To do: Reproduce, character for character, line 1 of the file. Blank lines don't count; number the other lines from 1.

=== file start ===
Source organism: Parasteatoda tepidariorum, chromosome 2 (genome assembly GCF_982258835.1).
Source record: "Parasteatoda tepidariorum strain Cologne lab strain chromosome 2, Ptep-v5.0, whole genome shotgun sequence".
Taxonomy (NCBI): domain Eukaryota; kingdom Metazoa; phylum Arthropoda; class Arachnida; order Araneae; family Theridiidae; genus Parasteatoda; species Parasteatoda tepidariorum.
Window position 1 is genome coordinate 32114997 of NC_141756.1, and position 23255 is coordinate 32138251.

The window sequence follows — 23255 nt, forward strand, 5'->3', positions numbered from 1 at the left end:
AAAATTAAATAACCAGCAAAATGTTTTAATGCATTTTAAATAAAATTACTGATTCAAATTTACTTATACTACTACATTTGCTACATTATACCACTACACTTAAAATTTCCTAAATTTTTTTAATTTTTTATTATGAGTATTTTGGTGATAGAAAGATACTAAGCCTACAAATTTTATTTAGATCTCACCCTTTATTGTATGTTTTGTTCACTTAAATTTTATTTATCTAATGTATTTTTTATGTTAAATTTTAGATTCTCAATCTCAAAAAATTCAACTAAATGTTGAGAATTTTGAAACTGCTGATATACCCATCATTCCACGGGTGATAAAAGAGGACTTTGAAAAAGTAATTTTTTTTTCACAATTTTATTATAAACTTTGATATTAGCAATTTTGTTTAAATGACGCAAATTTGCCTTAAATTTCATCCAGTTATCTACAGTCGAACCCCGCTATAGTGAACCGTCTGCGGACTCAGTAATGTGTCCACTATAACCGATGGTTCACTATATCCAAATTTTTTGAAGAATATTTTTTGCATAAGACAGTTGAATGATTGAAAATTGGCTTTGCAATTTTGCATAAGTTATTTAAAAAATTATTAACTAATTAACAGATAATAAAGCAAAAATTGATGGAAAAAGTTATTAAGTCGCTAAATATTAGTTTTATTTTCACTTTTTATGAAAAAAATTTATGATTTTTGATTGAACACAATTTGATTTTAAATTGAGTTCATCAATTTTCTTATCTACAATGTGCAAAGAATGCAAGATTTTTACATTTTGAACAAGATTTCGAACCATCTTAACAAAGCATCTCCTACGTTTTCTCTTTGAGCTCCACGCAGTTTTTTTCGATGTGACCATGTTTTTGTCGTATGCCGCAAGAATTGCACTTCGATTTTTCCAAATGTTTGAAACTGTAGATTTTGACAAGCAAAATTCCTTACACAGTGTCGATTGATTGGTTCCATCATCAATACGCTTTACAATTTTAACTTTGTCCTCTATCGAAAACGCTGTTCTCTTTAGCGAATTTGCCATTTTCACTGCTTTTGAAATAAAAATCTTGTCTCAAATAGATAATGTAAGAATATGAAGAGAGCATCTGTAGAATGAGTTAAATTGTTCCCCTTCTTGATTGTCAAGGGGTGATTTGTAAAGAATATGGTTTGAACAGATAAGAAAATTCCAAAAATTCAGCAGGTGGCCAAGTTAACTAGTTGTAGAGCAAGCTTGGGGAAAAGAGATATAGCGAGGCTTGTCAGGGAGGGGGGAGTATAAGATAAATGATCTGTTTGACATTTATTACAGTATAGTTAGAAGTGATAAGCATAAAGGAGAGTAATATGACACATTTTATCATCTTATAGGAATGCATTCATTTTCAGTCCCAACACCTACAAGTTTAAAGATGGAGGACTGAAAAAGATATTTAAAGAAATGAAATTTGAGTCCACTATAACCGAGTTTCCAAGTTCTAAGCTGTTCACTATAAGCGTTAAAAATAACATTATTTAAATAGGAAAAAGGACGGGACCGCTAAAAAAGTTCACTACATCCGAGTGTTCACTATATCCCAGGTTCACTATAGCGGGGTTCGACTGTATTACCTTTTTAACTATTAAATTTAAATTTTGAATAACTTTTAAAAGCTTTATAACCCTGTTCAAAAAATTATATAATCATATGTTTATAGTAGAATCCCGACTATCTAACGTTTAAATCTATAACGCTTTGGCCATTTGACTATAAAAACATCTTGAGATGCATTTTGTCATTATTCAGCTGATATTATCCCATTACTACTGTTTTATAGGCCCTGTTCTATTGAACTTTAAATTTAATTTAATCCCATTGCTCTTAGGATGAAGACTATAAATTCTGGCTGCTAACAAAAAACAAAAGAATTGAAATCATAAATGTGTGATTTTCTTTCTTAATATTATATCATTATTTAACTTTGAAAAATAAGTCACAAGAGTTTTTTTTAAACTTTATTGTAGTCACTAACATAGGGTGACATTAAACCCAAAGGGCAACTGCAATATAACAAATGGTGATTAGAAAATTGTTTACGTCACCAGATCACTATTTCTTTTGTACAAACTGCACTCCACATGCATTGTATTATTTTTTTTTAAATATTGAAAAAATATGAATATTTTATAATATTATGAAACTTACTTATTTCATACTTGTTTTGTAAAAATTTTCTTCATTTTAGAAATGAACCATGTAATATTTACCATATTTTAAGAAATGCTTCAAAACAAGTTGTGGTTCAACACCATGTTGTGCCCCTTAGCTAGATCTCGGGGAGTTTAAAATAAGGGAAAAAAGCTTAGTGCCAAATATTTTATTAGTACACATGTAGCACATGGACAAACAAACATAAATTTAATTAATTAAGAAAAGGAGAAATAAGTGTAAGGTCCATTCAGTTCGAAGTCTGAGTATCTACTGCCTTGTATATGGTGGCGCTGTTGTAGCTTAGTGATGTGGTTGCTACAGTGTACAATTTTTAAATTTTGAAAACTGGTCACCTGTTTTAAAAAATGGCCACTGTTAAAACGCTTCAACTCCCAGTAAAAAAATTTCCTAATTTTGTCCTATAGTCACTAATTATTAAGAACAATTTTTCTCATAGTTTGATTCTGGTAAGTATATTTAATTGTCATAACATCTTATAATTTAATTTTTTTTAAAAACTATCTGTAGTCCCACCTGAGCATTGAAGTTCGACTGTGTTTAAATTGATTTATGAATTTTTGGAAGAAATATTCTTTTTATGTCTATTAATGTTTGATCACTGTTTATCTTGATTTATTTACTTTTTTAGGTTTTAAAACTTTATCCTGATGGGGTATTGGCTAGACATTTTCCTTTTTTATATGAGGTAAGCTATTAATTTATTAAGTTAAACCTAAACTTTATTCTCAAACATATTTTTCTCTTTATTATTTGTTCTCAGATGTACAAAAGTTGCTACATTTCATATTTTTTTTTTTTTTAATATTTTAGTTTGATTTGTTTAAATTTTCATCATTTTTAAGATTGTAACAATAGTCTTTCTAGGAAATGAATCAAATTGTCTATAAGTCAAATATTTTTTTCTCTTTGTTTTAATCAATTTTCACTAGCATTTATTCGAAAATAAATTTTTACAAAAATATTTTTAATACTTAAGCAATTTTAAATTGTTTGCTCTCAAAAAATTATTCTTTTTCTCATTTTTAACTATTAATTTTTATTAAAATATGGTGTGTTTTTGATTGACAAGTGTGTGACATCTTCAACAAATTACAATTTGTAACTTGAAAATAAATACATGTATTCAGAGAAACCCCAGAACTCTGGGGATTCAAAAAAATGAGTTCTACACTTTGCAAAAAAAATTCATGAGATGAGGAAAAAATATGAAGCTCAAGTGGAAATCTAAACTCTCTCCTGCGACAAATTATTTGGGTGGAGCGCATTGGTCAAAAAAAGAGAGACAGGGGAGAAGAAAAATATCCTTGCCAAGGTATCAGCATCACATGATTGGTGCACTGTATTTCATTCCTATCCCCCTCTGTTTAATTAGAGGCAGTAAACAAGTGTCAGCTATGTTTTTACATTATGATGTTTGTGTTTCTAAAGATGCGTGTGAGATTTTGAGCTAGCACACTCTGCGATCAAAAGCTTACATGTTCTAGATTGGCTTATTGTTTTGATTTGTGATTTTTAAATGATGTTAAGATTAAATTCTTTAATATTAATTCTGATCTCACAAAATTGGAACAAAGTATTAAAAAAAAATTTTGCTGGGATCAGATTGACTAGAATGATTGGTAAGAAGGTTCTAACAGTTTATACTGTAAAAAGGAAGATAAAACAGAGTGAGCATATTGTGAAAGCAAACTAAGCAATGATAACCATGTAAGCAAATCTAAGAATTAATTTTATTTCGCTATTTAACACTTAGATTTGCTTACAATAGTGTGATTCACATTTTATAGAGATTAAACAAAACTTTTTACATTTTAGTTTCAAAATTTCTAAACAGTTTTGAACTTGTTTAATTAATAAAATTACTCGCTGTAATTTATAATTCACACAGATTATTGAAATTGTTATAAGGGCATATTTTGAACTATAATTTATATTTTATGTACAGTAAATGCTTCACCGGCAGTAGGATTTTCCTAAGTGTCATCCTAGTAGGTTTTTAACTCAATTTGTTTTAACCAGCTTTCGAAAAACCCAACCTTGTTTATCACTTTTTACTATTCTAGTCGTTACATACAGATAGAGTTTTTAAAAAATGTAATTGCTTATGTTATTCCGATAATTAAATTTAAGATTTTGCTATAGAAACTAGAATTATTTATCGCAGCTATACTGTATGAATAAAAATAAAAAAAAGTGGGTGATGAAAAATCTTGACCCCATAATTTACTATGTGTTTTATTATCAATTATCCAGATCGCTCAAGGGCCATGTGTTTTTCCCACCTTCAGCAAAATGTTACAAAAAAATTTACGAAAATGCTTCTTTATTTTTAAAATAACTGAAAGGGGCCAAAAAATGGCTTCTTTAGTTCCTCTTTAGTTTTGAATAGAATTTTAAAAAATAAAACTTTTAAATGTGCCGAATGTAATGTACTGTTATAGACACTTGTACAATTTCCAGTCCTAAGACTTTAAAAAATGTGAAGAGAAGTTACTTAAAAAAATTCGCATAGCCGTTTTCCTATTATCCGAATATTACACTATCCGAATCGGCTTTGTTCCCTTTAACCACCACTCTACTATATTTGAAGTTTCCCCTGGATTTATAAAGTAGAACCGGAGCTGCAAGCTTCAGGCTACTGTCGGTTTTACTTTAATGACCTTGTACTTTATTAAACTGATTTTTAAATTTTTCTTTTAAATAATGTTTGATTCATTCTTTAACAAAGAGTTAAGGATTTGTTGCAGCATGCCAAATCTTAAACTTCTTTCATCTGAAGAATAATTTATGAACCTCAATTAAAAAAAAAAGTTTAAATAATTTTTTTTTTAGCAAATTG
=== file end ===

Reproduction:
Source organism: Parasteatoda tepidariorum, chromosome 2 (genome assembly GCF_982258835.1).